Angelo Pricolo muses on odd requests, from the patient who offered to supply his own cocaine for nose drops, to the man who wanted staff to apply his suppository
As I stood patiently in the fish and chip shop waiting to place my order, the request from a straight-faced teen for “half minimum chips” resonated with me. It ended up forcing an audible laugh, as I struggled to contain my burgeoning smile.
It has been an expression that has stayed with me since. It reminds me of many peculiar requests that have confronted me over more than three decades of working in community pharmacy. Like… do you offer dry cleaning services or hire DVDs? Unconventional to me, but an expectation for some.
But being asked for fruit and veg in a pharmacy would be a stretch for most. How about super glue, engine oil, fishing tackle or table tennis balls?
Reminds me of the pharmacist who got asked if he had cotton balls. With the prompt reply “Do you think I’m a teddy bear?”
I’ve had numerous requests to hold people’s shopping while they finish their errands, even expecting me to put their milk in the fridge. Sometimes you say yes.
Late one night I received a phone call from a confused patient trying to locate some nose drops. The man was somewhat distressed and frustrated after having undergone surgery, and now experiencing some pain, he was prescribed cocaine nose drops. His voice seemed vaguely familiar albeit a bit Jerry Lewis after the surgery.
Interestingly I had had a request recently for the same product and encountered similar frustration. There is no proprietary formulation in Australia so the drops needed to be made up from the white powder. The problem was cocaine was out of stock at the wholesalers (my usual place of purchase…) and I knew I had none in the safe.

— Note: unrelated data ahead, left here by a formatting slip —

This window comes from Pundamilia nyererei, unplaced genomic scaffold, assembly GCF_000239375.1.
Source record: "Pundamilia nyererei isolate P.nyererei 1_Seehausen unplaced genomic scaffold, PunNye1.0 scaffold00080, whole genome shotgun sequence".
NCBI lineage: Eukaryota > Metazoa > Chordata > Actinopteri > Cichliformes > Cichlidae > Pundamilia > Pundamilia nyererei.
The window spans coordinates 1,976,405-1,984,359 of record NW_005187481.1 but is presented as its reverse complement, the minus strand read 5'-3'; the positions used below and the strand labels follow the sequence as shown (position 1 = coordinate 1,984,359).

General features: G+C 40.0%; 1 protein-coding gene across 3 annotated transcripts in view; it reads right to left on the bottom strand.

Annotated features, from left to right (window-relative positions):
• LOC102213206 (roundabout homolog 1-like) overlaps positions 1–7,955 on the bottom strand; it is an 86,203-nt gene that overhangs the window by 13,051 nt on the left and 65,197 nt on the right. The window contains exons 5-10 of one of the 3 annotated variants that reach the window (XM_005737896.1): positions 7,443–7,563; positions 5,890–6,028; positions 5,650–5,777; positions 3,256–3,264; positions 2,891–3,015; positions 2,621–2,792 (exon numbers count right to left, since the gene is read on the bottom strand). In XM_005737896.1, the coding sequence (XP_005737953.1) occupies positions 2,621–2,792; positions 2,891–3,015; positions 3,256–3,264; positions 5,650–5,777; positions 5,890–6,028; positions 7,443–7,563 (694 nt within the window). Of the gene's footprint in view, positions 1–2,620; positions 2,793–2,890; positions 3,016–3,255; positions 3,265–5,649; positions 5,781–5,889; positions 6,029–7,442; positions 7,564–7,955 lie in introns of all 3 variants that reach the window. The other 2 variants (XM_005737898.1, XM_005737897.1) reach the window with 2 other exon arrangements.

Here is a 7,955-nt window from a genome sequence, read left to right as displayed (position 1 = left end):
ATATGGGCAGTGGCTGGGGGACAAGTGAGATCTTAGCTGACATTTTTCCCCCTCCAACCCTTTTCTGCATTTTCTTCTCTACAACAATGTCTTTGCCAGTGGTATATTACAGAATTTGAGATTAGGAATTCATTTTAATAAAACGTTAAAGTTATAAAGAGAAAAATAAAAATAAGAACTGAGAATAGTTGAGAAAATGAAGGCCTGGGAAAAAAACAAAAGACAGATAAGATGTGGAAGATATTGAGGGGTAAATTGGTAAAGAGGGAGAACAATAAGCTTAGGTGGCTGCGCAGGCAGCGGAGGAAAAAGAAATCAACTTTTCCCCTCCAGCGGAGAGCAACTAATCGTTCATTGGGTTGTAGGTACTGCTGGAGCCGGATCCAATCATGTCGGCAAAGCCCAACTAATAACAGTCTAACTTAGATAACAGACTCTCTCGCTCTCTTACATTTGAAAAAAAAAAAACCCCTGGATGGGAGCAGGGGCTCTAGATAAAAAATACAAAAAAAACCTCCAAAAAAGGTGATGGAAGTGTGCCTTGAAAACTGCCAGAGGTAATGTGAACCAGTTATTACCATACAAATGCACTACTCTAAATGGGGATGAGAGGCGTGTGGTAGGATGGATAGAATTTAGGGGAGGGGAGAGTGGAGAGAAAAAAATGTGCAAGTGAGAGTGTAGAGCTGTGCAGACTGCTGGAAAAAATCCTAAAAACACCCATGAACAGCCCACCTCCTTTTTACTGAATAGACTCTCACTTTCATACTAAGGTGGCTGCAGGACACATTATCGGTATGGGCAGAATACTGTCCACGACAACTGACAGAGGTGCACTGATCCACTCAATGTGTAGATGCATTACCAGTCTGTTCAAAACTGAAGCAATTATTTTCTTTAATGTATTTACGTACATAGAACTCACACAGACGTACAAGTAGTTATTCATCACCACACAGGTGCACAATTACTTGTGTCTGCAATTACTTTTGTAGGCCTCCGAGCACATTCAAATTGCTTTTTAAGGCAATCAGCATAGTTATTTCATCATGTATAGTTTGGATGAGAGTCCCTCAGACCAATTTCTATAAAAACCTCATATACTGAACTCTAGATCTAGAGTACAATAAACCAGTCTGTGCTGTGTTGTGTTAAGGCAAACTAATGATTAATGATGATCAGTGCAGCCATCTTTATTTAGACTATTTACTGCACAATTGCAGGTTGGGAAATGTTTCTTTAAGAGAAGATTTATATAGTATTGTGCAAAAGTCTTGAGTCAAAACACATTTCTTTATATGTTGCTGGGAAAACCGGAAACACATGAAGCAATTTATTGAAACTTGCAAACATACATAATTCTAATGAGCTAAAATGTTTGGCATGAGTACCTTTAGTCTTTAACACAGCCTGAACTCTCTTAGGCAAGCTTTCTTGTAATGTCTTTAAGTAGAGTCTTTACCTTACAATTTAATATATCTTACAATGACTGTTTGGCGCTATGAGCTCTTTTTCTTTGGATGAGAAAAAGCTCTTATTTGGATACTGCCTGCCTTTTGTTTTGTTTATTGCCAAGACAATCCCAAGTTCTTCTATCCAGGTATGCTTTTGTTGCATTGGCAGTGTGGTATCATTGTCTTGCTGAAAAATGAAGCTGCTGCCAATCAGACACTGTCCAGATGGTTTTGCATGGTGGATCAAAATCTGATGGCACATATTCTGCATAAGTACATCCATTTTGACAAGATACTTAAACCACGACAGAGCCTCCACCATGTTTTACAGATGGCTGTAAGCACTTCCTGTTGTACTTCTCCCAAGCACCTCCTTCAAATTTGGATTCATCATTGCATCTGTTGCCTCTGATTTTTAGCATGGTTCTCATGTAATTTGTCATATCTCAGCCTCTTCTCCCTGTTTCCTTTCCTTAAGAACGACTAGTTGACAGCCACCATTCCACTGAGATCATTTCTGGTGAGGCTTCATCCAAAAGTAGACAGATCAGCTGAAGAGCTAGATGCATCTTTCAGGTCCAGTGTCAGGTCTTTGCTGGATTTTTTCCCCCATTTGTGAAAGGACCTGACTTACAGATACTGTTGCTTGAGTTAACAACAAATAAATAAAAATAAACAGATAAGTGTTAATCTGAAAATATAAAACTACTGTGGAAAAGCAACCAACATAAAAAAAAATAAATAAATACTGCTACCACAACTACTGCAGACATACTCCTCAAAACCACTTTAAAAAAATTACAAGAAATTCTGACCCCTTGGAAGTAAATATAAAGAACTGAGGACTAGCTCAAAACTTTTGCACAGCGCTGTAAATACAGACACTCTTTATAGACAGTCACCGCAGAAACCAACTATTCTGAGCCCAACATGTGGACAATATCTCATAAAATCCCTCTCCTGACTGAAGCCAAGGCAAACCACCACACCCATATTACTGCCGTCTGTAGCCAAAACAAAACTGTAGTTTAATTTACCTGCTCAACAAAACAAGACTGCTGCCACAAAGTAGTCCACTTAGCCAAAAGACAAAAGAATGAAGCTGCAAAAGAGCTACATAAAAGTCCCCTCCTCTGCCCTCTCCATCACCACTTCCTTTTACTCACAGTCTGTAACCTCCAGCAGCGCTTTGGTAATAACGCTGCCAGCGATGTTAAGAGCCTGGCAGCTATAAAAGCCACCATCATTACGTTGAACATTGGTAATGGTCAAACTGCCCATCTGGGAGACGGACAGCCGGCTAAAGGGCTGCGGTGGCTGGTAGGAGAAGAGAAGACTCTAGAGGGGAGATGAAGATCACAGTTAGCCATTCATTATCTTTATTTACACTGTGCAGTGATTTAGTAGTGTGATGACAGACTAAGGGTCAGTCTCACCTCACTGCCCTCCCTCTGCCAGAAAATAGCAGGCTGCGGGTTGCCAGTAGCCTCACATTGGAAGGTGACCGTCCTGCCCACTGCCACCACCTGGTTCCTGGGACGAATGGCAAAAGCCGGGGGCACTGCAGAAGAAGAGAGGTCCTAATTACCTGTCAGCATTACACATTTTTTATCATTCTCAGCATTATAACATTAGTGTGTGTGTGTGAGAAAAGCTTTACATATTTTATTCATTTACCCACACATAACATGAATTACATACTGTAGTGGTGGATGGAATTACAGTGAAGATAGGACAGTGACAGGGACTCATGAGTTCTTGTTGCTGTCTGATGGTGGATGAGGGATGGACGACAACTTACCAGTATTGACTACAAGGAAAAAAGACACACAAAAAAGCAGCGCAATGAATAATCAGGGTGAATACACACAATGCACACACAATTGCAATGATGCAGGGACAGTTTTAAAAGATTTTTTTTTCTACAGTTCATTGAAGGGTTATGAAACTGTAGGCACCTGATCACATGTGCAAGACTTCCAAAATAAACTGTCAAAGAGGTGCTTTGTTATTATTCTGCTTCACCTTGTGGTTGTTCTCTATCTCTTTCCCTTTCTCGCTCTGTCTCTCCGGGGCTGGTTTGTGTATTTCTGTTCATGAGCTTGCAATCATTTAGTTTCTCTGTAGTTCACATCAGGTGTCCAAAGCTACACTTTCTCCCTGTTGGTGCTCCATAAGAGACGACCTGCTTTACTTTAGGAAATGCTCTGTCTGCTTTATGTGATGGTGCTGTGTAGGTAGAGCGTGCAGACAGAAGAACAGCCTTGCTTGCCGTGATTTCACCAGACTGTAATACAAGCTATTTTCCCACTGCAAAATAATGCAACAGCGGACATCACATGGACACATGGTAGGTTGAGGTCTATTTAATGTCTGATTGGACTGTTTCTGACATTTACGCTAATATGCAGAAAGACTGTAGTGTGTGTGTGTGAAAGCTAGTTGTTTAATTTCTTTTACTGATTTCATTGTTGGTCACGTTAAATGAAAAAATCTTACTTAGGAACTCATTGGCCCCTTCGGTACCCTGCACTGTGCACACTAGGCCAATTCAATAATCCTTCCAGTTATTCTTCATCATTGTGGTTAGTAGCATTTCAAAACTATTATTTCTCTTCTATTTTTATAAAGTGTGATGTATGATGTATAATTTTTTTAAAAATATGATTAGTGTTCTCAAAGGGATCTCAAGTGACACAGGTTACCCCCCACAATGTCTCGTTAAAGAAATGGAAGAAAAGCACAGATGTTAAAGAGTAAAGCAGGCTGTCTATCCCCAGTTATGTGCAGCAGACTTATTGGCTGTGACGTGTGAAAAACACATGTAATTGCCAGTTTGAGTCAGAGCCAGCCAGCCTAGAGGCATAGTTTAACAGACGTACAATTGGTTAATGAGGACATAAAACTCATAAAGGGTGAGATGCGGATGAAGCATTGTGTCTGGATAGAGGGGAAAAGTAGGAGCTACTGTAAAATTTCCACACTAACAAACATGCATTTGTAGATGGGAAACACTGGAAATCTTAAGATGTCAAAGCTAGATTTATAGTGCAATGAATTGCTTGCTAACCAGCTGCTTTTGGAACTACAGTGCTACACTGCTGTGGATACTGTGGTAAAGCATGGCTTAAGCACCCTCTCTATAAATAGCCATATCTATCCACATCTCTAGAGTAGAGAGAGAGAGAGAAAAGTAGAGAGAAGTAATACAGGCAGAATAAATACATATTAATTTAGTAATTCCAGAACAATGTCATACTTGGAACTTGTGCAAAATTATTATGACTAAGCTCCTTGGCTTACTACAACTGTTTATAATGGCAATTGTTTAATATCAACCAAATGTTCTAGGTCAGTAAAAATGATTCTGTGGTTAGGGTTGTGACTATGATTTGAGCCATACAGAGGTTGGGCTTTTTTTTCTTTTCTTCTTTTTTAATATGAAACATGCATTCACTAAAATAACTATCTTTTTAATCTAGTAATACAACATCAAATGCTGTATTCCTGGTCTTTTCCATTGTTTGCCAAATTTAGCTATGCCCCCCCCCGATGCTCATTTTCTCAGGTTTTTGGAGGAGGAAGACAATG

Cocaine nose drops are not a common extemporaneous request and most people think it’s a bit of a joke when they first hear about them. But they are used pre and sometimes post surgery.
In early 2020 the United States Food and Drug Administration (FDA) approved a cocaine nasal spray called Numbrino®. They were quick to clarify that this local anaesthetic drug will not be available OTC.
My initial doubts turned to genuine sympathy as I explained the stock situation to my phone patient. Maybe I gave him too much information but his tone immediately changed as he offered his solution.
“Why didn’t you say that was the issue? I can get the coke!”
I had to foil his enthusiasm as I quickly assessed just how many regulations I would contravene if I actually entertained his offer. Imagine trying to explain this one! What would I write in the DD register? No invoice number as cocaine supplied by patient.
But he was persistent and played the “Do you know who I am?” card. I was not shocked when he identified himself and I instantly matched the voice, even with the nose job, to the TV celebrity. At that point I also suspected he was serious about supplying cocaine.
Another call that I remember vividly was the start of an episode I’d rather forget. I had sold a urinal to a customer who was caring for his terminally ill father. It was a sad story and an awkward sale but at least I felt the item might make his last days more comfortable. I’ve never enjoyed selling urinals.